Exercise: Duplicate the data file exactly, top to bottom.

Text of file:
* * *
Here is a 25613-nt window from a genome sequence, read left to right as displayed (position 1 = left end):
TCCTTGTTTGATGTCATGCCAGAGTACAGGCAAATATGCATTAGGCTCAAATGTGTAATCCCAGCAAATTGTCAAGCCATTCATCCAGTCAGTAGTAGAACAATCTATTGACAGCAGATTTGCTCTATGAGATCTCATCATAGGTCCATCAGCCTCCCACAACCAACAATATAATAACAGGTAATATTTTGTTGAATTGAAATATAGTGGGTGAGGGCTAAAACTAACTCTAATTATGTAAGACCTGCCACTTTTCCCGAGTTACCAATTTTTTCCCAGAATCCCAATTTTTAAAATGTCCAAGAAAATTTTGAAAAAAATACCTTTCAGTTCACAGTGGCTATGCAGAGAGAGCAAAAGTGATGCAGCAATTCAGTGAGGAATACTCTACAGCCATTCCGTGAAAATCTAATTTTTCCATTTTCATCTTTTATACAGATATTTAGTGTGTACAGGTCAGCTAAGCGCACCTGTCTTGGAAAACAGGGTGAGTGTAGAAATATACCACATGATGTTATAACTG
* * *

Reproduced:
Here is a 25613-nt window from a genome sequence, read left to right as displayed (position 1 = left end):
TCCTTGTTTGATGTCATGCCAGAGTACAGGCAAATATGCATTAGGCTCAAATGTGTAATCCCAGCAAATTGTCAAGCCATTCATCCAGTCAGTAGTAGAACAATCTATTGACAGCAGATTTGCTCTATGAGATCTCATCATAGGTCCATCAGCCTCCCACAACCAACAATATAATAACAGGTAATATTTTGTTGAATTGAAATATAGTGGGTGAGGGCTAAAACTAACTCTAATTATGTAAGACCTGCCACTTTTCCCGAGTTACCAATTTTTTCCCAGAATCCCAATTTTTAAAATGTCCAAGAAAATTTTGAAAAAAATACCTTTCAGTTCACAGTGGCTATGCAGAGAGAGCAAAAGTGATGCAGCAATTCAGTGAGGAATACTCTACAGCCATTCCGTGAAAATCTAATTTTTCCATTTTCATCTTTTATACAGATATTTAGTGTGTACAGGTCAGCTAAGCGCACCTGTCTTGGAAAACAGGGTGAGTGTAGAAATATACCACATGATGTTATAACTG